• Bow while keeping legs and back straight,
    and keep your arms in the same position as before the bow (without making your elbows protrude).
  • Bows range from 15 degrees, 30 degrees, 45 degrees (and sometimes even beyond 45 degrees if company policy requires).
    The lower the bow, the more respect you are showing.


The first thing most people notice is that Japanese use a lot of hai's during the day. This can mean anywhere from "yes", "understood" to simply "I am listening". When people talk to you or explain things to you, use this word a lot to let them know you are listening. Use intervals of around 10 seconds or say it when the conversation partner falls silent and you can feel the expectation in the air.
The "I am listening" hai does not have to be in a bright or loud voice. The "acknowledged, I will do as asked" hai does.


Unless the company has a casual dress-code, make sure to always appear in business clothes. Suit (navy, grey, black; dark colors have the preference) or prescribed uniform.

Business Cards

Giving items, be it business cards or simple prints, mail, or something else, is always done with both hands. Make sure you face them in a way the receiving party can read the text.
For business cards, make sure you also receive them with both hands while saying "choudai itashimasu" (頂戴いたします).
Do not stow the card away, but read it first. If you have questions (such as name reading), ask them now.
When in a meeting, place the card on top of your business card case. If there is more than one person, place the received cards side by side to know who is who.

Coming to Work, Business Hours and Overtime

When your job starts at nine in the morning, the company will expect you to be there ten to fifteen minutes early, especially if you are new. You usually have the task of collecting the mail, cleaning the office, and have everything set for the new day.
If you might be late for whatever reason possible, immediately call your superior to announce you will be late. If you end up being on time, simply start the day with the usual greeting. If you do end up late, start with apologizing for being late, a deep bow and then saying you will be more careful.
When your boss, and at times when your senpai, come in, stand up, greet them and bow appropriately. If you are equal or higher in rank, a nod might suffice.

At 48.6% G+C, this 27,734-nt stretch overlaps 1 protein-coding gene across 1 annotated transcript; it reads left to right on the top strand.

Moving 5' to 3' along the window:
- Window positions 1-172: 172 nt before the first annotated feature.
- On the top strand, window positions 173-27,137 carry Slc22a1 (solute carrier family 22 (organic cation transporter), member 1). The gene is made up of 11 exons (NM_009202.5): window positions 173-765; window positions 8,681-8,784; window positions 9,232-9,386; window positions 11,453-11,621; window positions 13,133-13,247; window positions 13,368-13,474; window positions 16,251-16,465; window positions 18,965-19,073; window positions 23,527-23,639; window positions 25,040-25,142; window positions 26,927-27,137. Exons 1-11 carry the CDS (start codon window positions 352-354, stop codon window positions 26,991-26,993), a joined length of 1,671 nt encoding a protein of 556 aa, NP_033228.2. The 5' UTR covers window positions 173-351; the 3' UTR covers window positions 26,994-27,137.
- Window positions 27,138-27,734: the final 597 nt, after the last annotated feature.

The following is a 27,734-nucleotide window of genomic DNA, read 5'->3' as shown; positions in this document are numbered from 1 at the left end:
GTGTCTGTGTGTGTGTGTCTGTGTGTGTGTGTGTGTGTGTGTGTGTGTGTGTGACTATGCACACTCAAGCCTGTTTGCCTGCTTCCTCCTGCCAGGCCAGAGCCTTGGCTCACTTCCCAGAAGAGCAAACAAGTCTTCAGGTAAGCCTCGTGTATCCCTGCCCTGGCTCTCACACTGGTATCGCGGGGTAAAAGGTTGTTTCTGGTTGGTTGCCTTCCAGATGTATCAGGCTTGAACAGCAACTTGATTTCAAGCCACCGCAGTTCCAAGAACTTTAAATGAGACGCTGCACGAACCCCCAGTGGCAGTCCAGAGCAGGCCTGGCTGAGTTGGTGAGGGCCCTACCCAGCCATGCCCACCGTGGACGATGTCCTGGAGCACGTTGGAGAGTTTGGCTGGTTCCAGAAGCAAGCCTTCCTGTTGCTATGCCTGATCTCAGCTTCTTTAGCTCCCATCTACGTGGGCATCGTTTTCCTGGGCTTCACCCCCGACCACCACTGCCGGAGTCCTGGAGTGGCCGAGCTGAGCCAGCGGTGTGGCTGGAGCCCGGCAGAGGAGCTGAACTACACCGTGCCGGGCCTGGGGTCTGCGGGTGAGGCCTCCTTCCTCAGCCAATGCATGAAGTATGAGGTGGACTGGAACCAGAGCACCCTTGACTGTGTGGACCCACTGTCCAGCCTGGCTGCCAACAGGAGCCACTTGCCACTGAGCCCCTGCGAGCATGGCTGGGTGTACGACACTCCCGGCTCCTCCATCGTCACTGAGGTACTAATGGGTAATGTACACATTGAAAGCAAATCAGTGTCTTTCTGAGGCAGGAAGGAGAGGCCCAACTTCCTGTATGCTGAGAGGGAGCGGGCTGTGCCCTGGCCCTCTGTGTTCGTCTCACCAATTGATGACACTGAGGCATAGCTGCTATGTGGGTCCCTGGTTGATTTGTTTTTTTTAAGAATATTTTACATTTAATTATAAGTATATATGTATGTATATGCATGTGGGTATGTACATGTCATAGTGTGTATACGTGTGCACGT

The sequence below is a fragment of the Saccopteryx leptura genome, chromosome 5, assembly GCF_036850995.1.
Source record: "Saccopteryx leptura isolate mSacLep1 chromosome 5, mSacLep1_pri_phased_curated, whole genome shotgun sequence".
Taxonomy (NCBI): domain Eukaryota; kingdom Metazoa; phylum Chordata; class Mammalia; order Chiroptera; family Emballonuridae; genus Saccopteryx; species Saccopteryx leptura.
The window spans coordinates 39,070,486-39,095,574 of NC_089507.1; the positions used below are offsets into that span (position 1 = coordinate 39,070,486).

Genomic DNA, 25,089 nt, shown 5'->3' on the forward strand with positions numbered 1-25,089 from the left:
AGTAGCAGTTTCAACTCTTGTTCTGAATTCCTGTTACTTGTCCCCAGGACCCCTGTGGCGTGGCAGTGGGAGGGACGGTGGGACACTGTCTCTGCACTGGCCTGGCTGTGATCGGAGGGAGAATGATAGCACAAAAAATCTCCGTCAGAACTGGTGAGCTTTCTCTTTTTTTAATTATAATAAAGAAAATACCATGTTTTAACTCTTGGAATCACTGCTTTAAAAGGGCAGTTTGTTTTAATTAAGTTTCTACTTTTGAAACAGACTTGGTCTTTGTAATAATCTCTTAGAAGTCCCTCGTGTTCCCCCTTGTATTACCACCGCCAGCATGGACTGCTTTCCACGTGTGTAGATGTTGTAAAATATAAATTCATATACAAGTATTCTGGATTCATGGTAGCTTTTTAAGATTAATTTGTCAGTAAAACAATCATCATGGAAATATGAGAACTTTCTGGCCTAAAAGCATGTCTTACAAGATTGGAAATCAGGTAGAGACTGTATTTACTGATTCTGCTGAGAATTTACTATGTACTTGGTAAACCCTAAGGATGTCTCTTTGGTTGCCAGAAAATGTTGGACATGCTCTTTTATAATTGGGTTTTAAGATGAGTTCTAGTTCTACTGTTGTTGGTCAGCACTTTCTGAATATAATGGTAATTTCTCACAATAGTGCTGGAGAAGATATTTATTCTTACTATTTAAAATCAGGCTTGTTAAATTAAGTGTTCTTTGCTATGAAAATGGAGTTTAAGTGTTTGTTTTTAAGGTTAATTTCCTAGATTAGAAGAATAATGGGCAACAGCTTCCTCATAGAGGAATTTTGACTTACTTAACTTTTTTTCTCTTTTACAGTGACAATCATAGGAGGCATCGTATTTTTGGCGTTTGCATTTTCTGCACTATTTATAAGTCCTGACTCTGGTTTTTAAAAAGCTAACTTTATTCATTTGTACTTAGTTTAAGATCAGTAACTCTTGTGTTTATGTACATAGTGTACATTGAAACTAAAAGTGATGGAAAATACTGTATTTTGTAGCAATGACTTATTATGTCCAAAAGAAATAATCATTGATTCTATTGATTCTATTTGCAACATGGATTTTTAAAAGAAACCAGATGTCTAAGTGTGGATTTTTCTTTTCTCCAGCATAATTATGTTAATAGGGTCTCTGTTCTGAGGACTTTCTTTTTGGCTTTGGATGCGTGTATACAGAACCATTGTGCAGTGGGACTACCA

If you are asked something, stop whatever you are doing, look the person in the eye and say hai. Wait for the other to completely finish their talk before continuing with work.
When you are ordered to do something while working on something, stop what you are doing and say you will do as asked immediately (unless the order states you can do it later.)
Depending on the company, they expect you to either leave after the boss has left, or put in voluntary overwork. These hours are generally not paid or announced up front and seen as being included in your salary.
When your work for the day is done, ask your colleagues if they need help with anything. Leaving on the clock or when you finished your work and did not ask to assist others is generally frowned upon.

Quitting Your Job

If you want to quit your job, make sure to do it in a way that the company will not get angry with you. You will need them to arrange a few things before and after you leave, so best not to create enemies.
Start with re-reading the conditions stated in your contract. Keep in mind that the contract is seen as the "legal" minimum. Citing it may not be appreciated, but you should know what your "rights" are.
Then do not write your resignation letter just yet. First verbally announce your intent to leave preferably around three months in advance. While the contract may give a shorter date, most companies will insist that it is "common sense" that you announce it three months in advance. You will be asked for your reasons to leave, so prepare a list.
When the company agrees to let you go, hand in your official letter of resignation called a taishokusho (退職書) stating the date you will leave and where you can be contacted.
Your company will usually report you stopped working for them, which in turn will revoke your working visa and health insurance. You have three months to find a new company before your visa may not be valid anymore, so please think things over thoroughly and consult with friends if possible.

Black Companies (ブラック企業)

We would like to finish with one warning. While the above list is only a selection, it may sound strict to some. In reality, some companies allow more leeway, so do not worry too much. However, when a company really overworks their employees, Japanese themselves will draw the line as well and will call these companies "Black companies" (ブラック企業). Employees are faced with insane overhours, horrible treatment, hardly any benefits and lower than normal pay, while having hardly any free time or freedom. When they do have a day off, they usually sleep it away because they are too tired.
These employees get stuck in a double bind as they do not have the time or energy to search for a new job. Moreover, even when these people do find a new place, they face the risk of the stigma associated with quitting a company too soon.
If possible, search the company you want to work for, or the company that is offering you a job, on the web combined with ブラック企業. Have a look waht other people say about it. And try to get a look at how a company works before you sign your name on the dotted line.
Black Companies are -very- demanding, and those having the unlucky experience of working at one may feel like all Japanese companies work like this. We would like to warn of the existence of these kinds of companies, but assure people these Black Companies are not the standard.